Throughout the history of cinema, the technocrane has been the foundation of some of the most stunning long takes and complex camera moves ever captured on film. The 8-minute opening scene from Robert Altman's satirical thriller The Player is perhaps one of the finest examples of what the technocrane can accomplish, although a quick YouTube search will yield countless others.

Here's an awesome BTS example of the Panavision Supertechno 100 being used on the set of "The Borgias."

Unfortunately for low budget filmmakers, the technocrane is also among the most expensive camera movement technologies, both in terms of the sheer cost of the equipment and the cost of the multiple specialized crew members needed to operate that equipment. With that said, the technocrane is ubiquitous in high-end filmmaking applications, as it's used in everything from features to commercials. For that reason, having a base knowledge of how the technology works and what the on-set protocol is for operating a technocrane can be extremely valuable information for someone looking to break into the industry.

Luckily, our friend Matt Workman, who DP'd the awesome Rube Goldberg machine commercial that we featured a little while back, put together a one-of-a-kind set of tutorials aimed at teaching the basics of technocrane.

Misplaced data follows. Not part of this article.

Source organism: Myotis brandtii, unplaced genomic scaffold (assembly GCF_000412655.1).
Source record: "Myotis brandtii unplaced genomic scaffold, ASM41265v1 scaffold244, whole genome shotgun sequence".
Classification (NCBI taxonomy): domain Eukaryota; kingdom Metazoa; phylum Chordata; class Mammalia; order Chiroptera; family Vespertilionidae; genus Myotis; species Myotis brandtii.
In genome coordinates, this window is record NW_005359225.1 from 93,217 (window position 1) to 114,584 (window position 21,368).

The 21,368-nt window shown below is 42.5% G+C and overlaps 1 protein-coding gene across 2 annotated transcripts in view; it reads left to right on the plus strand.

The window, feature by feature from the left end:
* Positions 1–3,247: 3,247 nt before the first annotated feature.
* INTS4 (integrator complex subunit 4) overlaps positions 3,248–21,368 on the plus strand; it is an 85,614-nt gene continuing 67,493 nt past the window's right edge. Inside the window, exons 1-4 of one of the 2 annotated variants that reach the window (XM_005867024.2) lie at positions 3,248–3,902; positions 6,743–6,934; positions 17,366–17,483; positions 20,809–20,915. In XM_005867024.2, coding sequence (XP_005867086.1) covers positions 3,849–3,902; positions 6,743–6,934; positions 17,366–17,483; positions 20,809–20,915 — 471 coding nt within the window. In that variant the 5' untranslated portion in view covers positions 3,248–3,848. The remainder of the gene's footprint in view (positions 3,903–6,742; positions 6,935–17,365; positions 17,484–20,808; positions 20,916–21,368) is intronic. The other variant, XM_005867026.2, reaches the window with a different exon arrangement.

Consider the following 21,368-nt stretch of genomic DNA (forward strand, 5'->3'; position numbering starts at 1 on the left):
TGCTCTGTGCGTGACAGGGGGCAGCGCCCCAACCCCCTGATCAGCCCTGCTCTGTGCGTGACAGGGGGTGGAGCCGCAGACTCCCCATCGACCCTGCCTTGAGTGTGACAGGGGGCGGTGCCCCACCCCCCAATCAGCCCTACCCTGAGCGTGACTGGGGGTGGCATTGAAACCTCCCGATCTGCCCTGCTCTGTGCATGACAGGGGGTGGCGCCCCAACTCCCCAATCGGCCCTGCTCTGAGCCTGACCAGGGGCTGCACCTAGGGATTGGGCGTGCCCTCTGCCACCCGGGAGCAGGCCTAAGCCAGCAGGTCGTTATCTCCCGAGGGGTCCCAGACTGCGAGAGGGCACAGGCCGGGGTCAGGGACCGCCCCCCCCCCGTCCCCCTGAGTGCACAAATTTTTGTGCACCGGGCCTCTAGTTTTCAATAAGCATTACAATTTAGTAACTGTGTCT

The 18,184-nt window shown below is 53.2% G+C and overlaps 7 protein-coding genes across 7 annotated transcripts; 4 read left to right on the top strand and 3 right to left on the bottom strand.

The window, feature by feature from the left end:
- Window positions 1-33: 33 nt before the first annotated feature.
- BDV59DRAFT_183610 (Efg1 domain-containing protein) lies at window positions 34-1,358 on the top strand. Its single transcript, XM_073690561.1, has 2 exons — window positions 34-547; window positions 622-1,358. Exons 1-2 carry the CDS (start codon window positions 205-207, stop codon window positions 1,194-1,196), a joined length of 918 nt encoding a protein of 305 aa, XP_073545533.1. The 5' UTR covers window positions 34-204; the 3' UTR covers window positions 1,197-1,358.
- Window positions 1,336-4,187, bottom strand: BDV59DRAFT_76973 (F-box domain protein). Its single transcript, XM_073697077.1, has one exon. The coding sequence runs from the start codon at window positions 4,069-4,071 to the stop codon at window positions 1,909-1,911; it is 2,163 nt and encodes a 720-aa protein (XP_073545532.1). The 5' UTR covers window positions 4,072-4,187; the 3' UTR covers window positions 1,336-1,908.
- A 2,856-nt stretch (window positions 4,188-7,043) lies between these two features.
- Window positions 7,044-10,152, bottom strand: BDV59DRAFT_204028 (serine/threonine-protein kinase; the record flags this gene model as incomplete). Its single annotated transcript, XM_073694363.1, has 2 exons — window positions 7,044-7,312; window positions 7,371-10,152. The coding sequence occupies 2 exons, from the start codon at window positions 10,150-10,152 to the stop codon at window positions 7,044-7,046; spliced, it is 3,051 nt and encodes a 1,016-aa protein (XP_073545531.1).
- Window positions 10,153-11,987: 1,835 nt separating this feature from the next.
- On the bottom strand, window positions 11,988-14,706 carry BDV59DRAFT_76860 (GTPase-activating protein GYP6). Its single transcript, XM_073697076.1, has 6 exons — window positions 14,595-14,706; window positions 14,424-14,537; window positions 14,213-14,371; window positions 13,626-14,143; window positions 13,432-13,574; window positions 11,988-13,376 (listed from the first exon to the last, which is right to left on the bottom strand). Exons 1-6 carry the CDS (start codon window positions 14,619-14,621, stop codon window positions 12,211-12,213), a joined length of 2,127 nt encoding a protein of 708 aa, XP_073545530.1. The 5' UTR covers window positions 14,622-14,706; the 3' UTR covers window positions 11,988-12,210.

First up, let's take a look at the what exactly a technocrane is, and the terminology used to describe its various components and the moves that it can create.

Now that you know the basic terminology, you're probably wondering what the on-set protocol for operating a technocrane is. Which crew positions are responsible for controlling the various functions of the crane? Do those positions change depending on the budget of the production? Here's the second part of the series in which Matt answers those questions and then some.

In the next part of this series, we'll take a look at some reasons why the technocrane is sometimes the best movement option for a given shoot, as well as some awesome examples of the types of shots that can be pulled off with a technocrane.

Source: Cinematography Database